The House Committee on Energy and Commerce (E&C) Committee on Wednesday passed 11 bills covering energy infrastructure and efficiency matters, including one bill that would set a $10 million minimum threshold for mergers and acquisitions (M&A) subject to FERC jurisdiction.
HR 1109 calls for amending Section 203 of the Federal Power Act (FPA) in two places. Specifically, the first change would clarify facility merger authorization. The reworded FPA would not allow a public utility to merge or consolidate, either directly or indirectly, any facilities or parts of facilities worth more than $10 million without first having secured approval from the Federal Energy Regulatory Commission.
The second change outlined in HR 1109 would affect the notification process for certain transactions.
All 11 bills will now move to the full House for consideration. HR 1109 was introduced by Rep. Tim Walberg (R-MI) in February; most of the remaining bills dealt with hydroelectric power.
"When Congress can take steps that allow for more domestic energy output, lower costs for ratepayers, reduced emissions, and more jobs, it should not hesitate to do so," said E&C Committee Chairman Greg Walden (R-OR). "These bills all lead us toward the common goal of smarter energy use. They are also job creators and can be done at little or no cost to the taxpayers. I'm thankful for the committee's dedication to enact solutions that put consumers first."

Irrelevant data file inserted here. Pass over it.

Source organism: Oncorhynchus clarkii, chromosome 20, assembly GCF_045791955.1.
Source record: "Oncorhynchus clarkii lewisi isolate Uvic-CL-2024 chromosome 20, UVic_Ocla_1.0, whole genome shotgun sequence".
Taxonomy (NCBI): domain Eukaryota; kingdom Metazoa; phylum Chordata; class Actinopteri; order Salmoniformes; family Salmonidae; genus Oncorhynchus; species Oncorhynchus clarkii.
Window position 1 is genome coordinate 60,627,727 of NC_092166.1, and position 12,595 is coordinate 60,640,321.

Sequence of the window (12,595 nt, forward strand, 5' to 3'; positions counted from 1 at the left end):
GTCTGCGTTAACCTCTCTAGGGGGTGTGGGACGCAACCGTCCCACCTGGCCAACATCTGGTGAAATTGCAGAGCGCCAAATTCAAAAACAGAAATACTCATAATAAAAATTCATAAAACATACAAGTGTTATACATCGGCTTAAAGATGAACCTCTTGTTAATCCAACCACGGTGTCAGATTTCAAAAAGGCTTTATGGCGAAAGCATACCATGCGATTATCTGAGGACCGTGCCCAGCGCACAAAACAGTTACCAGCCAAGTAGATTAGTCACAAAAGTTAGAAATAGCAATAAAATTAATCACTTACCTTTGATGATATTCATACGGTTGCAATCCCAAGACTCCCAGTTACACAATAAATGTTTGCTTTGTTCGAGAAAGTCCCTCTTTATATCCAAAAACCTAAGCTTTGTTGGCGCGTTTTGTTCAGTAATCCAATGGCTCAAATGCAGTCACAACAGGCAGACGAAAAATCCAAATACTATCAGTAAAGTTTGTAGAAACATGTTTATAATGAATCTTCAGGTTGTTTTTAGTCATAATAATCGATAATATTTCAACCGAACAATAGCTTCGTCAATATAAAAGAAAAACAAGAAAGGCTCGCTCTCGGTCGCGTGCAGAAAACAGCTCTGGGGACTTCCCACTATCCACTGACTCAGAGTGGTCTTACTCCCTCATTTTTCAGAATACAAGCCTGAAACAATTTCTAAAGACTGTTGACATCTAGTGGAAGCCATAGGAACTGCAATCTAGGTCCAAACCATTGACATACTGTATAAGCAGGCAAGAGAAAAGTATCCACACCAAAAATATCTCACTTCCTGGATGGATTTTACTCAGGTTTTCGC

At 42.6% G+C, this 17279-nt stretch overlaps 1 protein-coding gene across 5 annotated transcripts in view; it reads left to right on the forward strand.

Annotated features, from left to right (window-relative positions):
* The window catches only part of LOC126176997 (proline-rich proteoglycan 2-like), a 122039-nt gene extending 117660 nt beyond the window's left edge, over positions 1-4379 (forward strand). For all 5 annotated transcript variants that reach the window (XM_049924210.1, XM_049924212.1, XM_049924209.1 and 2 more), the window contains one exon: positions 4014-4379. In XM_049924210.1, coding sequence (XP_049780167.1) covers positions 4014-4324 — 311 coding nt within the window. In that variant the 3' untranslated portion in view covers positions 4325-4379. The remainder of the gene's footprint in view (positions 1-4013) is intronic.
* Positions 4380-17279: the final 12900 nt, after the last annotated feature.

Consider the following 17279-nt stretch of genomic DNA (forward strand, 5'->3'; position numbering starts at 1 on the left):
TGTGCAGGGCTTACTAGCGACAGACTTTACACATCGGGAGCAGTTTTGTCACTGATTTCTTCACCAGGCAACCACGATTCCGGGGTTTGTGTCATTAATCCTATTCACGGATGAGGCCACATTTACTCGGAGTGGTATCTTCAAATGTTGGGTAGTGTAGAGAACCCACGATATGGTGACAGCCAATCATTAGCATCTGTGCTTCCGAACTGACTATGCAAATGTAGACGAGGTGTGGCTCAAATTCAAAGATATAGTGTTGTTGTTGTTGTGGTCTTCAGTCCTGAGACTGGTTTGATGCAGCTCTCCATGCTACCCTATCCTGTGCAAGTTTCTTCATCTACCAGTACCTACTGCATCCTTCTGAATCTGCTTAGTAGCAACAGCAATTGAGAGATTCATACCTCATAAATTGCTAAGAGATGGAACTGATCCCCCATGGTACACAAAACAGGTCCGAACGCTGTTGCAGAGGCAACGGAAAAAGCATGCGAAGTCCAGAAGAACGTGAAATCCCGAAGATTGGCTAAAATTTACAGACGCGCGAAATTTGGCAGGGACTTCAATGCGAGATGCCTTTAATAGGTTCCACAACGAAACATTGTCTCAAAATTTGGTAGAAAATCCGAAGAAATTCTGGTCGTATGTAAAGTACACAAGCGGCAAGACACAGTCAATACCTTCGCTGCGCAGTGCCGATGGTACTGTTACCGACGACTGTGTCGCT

Under the FPA, FERC is given the responsibility for determining whether M&A in power markets is in the public interest. In May 2016, FERC issued a four-point policy statement on the future implementation of hold harmless commitments, which applicants offer as ratepayer protection mechanisms to mitigate the adverse effects resulting from M&A. One of the points stipulates that an applicant "may be able to demonstrate that the transaction will not have an adverse effect on rates without the need to make any hold harmless commitment."
Under a separate order issued by FERC in February 2012, the Commission decided after receiving public comments to retain its existing policies for the analysis of horizontal market power when reviewing transactions under Section 203 of the FPA.